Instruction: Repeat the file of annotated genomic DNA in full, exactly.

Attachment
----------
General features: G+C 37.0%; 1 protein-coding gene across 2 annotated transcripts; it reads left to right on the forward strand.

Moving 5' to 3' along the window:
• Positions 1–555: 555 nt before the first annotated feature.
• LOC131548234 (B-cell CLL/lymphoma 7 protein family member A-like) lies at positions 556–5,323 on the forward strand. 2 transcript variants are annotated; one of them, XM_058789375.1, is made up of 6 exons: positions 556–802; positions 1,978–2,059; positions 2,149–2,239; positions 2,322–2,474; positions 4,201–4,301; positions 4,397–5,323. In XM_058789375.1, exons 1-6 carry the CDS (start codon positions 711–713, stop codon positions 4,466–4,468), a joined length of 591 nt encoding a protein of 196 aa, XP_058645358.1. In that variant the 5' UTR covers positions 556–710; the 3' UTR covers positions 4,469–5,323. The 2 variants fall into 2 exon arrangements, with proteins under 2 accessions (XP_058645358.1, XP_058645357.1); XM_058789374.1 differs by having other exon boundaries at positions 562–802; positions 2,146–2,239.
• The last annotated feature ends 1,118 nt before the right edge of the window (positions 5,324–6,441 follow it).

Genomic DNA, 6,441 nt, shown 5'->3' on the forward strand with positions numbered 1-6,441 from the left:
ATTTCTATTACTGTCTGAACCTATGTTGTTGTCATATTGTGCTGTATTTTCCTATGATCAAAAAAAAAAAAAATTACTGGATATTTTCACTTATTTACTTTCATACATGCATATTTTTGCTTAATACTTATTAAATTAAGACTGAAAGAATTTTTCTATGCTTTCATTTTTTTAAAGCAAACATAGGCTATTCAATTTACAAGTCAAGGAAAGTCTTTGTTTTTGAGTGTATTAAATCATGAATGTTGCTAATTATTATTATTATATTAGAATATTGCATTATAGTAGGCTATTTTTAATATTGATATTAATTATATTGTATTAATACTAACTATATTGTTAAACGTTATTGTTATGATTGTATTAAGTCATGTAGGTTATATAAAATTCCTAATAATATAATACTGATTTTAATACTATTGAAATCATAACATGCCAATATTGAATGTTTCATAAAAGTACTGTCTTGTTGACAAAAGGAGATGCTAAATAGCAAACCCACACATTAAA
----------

General features: G+C 37.0%; 1 protein-coding gene across 2 annotated transcripts; it reads left to right on the forward strand.

Moving 5' to 3' along the window:
• Positions 1–555: 555 nt before the first annotated feature.
• LOC131548234 (B-cell CLL/lymphoma 7 protein family member A-like) lies at positions 556–5,323 on the forward strand. 2 transcript variants are annotated; one of them, XM_058789375.1, is made up of 6 exons: positions 556–802; positions 1,978–2,059; positions 2,149–2,239; positions 2,322–2,474; positions 4,201–4,301; positions 4,397–5,323. In XM_058789375.1, exons 1-6 carry the CDS (start codon positions 711–713, stop codon positions 4,466–4,468), a joined length of 591 nt encoding a protein of 196 aa, XP_058645358.1. In that variant the 5' UTR covers positions 556–710; the 3' UTR covers positions 4,469–5,323. The 2 variants fall into 2 exon arrangements, with proteins under 2 accessions (XP_058645358.1, XP_058645357.1); XM_058789374.1 differs by having other exon boundaries at positions 562–802; positions 2,146–2,239.
• The last annotated feature ends 1,118 nt before the right edge of the window (positions 5,324–6,441 follow it).

Genomic DNA, 6,441 nt, shown 5'->3' on the forward strand with positions numbered 1-6,441 from the left:
ATTTCTATTACTGTCTGAACCTATGTTGTTGTCATATTGTGCTGTATTTTCCTATGATCAAAAAAAAAAAAAATTACTGGATATTTTCACTTATTTACTTTCATACATGCATATTTTTGCTTAATACTTATTAAATTAAGACTGAAAGAATTTTTCTATGCTTTCATTTTTTTAAAGCAAACATAGGCTATTCAATTTACAAGTCAAGGAAAGTCTTTGTTTTTGAGTGTATTAAATCATGAATGTTGCTAATTATTATTATTATATTAGAATATTGCATTATAGTAGGCTATTTTTAATATTGATATTAATTATATTGTATTAATACTAACTATATTGTTAAACGTTATTGTTATGATTGTATTAAGTCATGTAGGTTATATAAAATTCCTAATAATATAATACTGATTTTAATACTATTGAAATCATAACATGCCAATATTGAATGTTTCATAAAAGTACTGTCTTGTTGACAAAAGGAGATGCTAAATAGCAAACCCACACATTAAA